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A Conversation With Dawn Raffel

Dawn Raffel is a brilliant miniaturist. From her exquisitely crafted short stories (In the Year of Long Division, Further Adventures in the Restless Universe) to her slender but ice-pick sharp novel (Carrying the Body), her canvas may be restricted but it is never slight; Raffel finds big meaning in the seemingly small, be it word, gesture or in, the case of her newest book, object. That book, fittingly called The Secret Life of Objects, is a collection of prose poems/love songs/tributes to the stuff—a mug, a pair of lamps, a sewing box, a ring—that make up the warp and woof of her daily life. Raffel answered questions posed by Lilith’s fiction editor, Yona Zeldis McDonough, about the genesis of her newest collection, where she finds inspiration and the surprises that she uncovered when she was willing to probe just a little bit deeper.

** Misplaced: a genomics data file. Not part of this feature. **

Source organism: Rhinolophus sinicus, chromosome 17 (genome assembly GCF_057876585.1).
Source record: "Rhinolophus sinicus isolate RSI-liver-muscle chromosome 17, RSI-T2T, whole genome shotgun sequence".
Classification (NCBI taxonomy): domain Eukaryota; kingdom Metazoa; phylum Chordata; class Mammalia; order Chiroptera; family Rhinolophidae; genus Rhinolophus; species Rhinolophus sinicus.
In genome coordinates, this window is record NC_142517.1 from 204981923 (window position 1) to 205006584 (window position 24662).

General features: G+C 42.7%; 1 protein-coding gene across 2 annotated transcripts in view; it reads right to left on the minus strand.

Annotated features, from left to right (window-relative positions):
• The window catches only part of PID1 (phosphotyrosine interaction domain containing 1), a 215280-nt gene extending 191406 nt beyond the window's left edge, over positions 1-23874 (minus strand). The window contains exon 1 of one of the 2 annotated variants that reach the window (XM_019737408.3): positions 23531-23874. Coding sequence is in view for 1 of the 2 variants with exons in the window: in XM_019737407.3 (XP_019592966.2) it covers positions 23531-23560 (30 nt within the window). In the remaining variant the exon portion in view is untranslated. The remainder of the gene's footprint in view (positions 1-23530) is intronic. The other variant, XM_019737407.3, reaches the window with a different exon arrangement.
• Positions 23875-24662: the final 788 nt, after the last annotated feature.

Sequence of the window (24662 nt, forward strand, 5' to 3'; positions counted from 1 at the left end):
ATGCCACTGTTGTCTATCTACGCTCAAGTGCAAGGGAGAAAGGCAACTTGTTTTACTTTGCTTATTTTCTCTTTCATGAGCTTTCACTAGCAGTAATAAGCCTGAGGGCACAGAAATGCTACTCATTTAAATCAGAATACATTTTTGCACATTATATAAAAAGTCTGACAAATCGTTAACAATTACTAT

Did you know you were writing a book from the outset?

The whole thing happened very fast. One morning I was drinking coffee from the mug I always take from my cupboard, even though I have a dozen other mugs. I go straight to that one because I took it from my mother’s house after she died, and for me it contains not only coffee but also a whole story about my mother and my aunt. Then I realized that I have a house full of objects like this—things that have a secret personal value that far transcends their surface worth. I wrote them all down very quickly, resisting the urge to over-analyze; it felt like creating a watercolor where you don’t want to muddy things with too much revision. When I was done I saw that what I had written was a book and that it told a life story.

How did you go about organizing these pieces?

I wrote these in the exact order you see them in the finished book, which was intuitive. At one point, an editor asked me to organize the book chronologically, ordering the objects by when I received them. For me, that effort fell flat, I think because so many of the objects are saturated with stories from multiple generations, and in part because memory and feeling simply aren’t linear.